Not only do I struggle with overeating junk on the weekends, but also nuts and fruits on weekdays.  I defy my intermittent fasting window for late-night snacks. The following morning, my alarm blares. And I snooze.  And snooze. I snooze until there is time for nothing more than a brief meditation.

I teach my morning classes through a fog of lassitude and listlessness. The blood sugar spike is long gone.

However, listening to Marcus Aurelius’ dietary moderation reminded me of hara-hachi-bu – an Okinawan proverb.  Many residents of Okinawa, a southern Japanese island, recite this phrase before meals to remind themselves to stop eating when they feel 80% full.  In other words, they stop eating when the feel satisfied, not stuffed.

Anecdotes flood my mind.  I once spent several months doing weekly 24-hour fasts between Tuesday and Wednesday lunchtime.  During this time, memories of alert, inspired teaching surprised me.  

Perhaps there is something to maintaining a slight hunger – a whetted edge of energy.

So I gave it a shot.  I ceased to take seconds in my school cafeteria lunch line, I eschewed evening snacks (even healthy ones), and I ate moderate, portion-planned dinners at home.

And I drank enough water to kill the kidneys of a mortal man.

This proved difficult at first.  Temptation tickled me to no end. But after several days, I adapted and my life changed.  I felt more diligent and focused at work. I awoke to my 5:00 alarm without fail.  I taught with reinvigorated energy and cheer. I didn’t feel puffy, bloated, or sick to my stomach.  I felt strong.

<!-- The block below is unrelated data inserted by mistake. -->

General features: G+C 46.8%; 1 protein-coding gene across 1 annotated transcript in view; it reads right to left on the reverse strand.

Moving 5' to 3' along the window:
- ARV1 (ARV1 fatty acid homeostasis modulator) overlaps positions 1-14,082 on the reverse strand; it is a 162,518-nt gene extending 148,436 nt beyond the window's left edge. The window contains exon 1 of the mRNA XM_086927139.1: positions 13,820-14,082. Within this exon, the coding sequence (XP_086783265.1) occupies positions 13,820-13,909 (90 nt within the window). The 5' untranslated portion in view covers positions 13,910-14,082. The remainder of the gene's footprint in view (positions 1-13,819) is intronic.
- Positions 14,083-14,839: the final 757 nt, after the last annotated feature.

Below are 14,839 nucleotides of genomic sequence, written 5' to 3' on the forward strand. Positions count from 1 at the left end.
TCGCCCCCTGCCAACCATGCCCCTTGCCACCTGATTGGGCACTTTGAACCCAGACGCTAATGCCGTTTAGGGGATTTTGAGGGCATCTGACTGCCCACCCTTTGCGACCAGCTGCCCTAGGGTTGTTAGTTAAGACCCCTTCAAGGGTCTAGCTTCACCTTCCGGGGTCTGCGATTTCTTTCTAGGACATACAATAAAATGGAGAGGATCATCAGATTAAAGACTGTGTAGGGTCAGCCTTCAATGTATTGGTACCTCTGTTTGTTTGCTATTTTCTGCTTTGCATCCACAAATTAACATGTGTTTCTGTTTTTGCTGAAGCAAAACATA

Then I bakery-bounced after a soju-soaked dinner with co-workers. Two steps forward, one step back. I am a work in progress.

I am unaware of the scientific literature on caloric intake and energy levels, though I would hypothesize an inverted-U-shaped curve.  In other words, eating far too little or far too much produces sluggishness while eating a perfect amount of calories leads to optimal levels of energy.

For me, however, I try to err on the side of less.  Though I do not have scientific data to back this up, evolutionary logic speaks to me.

When we are slightly underfed, we to feel motivated to find food.  Perhaps that motivation manifests in a slight uptick in stress hormones like cortisol or norepinephrine – hormones geared towards energy mobilization.  Our body’s aren’t starving at this point, but perhaps the drive to find food ignites.

So when in a slightly underfed state (100-200 calorie deficit), we may feel sharper, more energetic, more alert.  After all, we need the motor skills to catch that gazelle and the sense to differentiate edible and poisonous berries.

This might be complete nonsense.  But given the scientific connection between minor caloric restriction and positive health outcomes, perhaps these beliefs are the placebo effects I need to motivate me against overeating.  Do I want to feel sharp or sluggish? Sick or robust? Do I want to wake up ready for the day? Or ready to lounge in front of the computer?

The choice of how we feel tomorrow lies in the food we eat today.  Armed with an additional mental model, we hope to make healthier choices moving forward.